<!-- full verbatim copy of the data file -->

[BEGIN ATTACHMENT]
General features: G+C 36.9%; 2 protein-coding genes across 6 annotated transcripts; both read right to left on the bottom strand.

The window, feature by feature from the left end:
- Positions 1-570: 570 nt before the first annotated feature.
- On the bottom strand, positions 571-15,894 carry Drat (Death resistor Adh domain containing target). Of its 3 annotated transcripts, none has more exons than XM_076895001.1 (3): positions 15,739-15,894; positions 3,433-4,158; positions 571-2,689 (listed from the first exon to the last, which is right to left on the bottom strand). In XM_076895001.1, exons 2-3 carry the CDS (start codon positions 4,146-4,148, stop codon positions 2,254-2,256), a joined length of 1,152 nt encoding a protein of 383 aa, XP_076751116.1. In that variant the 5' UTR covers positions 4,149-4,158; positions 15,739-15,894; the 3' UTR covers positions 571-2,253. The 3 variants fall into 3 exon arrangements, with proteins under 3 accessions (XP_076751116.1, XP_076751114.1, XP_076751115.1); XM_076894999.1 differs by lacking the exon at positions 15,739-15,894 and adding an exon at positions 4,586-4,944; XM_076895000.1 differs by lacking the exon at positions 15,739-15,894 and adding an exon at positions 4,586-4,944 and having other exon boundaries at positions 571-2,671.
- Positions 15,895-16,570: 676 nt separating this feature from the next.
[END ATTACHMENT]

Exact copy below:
General features: G+C 36.9%; 2 protein-coding genes across 6 annotated transcripts; both read right to left on the bottom strand.

The window, feature by feature from the left end:
- Positions 1-570: 570 nt before the first annotated feature.
- On the bottom strand, positions 571-15,894 carry Drat (Death resistor Adh domain containing target). Of its 3 annotated transcripts, none has more exons than XM_076895001.1 (3): positions 15,739-15,894; positions 3,433-4,158; positions 571-2,689 (listed from the first exon to the last, which is right to left on the bottom strand). In XM_076895001.1, exons 2-3 carry the CDS (start codon positions 4,146-4,148, stop codon positions 2,254-2,256), a joined length of 1,152 nt encoding a protein of 383 aa, XP_076751116.1. In that variant the 5' UTR covers positions 4,149-4,158; positions 15,739-15,894; the 3' UTR covers positions 571-2,253. The 3 variants fall into 3 exon arrangements, with proteins under 3 accessions (XP_076751116.1, XP_076751114.1, XP_076751115.1); XM_076894999.1 differs by lacking the exon at positions 15,739-15,894 and adding an exon at positions 4,586-4,944; XM_076895000.1 differs by lacking the exon at positions 15,739-15,894 and adding an exon at positions 4,586-4,944 and having other exon boundaries at positions 571-2,671.
- Positions 15,895-16,570: 676 nt separating this feature from the next.